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When an athlete is injured, trainers rush in and assist the player to the bench for treatment. A large chain of discount stores, 99 Cents Only, implemented the same model for workplace injuries.
Elizabeth Ruff has developed a reputation as a “difference-maker.” It began with wrestling an unruly lost-time culture to the ground.
Dr. Frank Tomecek is using advanced diagnostics to reduce surgery frequency.
Tim Davidson completely overhauled his company’s return-to-work program.
Obesity could push up health care and workers’ comp costs, but wellness programs may dull the impact.
Modified duty and return-to-work programs are making a comeback.
Skip Smith, of Hooters of America, can point to numerous mentors who aided him.
Learn how to help adjusters achieve good results for payers and workers’ compensation claimants.
A case of mistaken identity helps out a claims adjuster during an investigation.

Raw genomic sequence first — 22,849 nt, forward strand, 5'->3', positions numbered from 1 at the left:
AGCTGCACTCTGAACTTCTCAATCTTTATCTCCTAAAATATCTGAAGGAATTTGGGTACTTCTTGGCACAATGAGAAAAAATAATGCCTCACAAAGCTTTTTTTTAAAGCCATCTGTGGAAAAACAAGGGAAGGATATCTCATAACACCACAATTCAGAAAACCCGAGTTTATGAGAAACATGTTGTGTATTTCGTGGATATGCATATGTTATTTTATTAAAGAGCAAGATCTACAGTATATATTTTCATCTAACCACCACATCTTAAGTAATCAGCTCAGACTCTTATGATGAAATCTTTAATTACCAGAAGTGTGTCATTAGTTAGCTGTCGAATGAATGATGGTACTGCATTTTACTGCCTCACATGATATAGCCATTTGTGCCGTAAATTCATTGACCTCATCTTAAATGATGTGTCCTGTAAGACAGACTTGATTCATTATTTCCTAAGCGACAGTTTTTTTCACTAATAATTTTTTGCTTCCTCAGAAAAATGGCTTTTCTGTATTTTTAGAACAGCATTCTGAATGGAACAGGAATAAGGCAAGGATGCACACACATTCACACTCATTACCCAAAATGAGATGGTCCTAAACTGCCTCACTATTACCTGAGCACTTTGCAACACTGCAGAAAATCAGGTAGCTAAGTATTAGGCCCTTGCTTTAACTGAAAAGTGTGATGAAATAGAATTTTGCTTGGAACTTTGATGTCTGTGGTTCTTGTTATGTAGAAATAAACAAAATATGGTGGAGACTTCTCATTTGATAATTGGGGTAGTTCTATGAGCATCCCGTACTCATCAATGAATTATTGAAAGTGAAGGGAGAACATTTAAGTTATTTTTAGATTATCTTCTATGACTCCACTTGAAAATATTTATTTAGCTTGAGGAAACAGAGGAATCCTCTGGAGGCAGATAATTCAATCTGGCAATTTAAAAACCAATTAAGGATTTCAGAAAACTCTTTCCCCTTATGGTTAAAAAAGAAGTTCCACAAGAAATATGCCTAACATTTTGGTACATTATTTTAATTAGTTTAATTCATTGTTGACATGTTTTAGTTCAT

NWCDC leaders discuss what 2014 attendees can look forward to.
An influx of new insureds is not the only risk that could delay the treatment of injured workers.
Employers make jobs conditional on physical fitness.
A unique program is giving Wash. employers serious motivation to keep injured workers on the job.
Guidance for proposing speakers and topics to present at the national conference.
A routine back injury evolves into chronic pain.
Baby boomers are delaying retirement, which has benefits as well as risks for employers.
A 49-year-old chemist working in Frankfurt, Germany, was left paralyzed after an accident.
An already fragile bank teller is knocked down and cannot get back up, thanks to her appetite for prescription painkillers.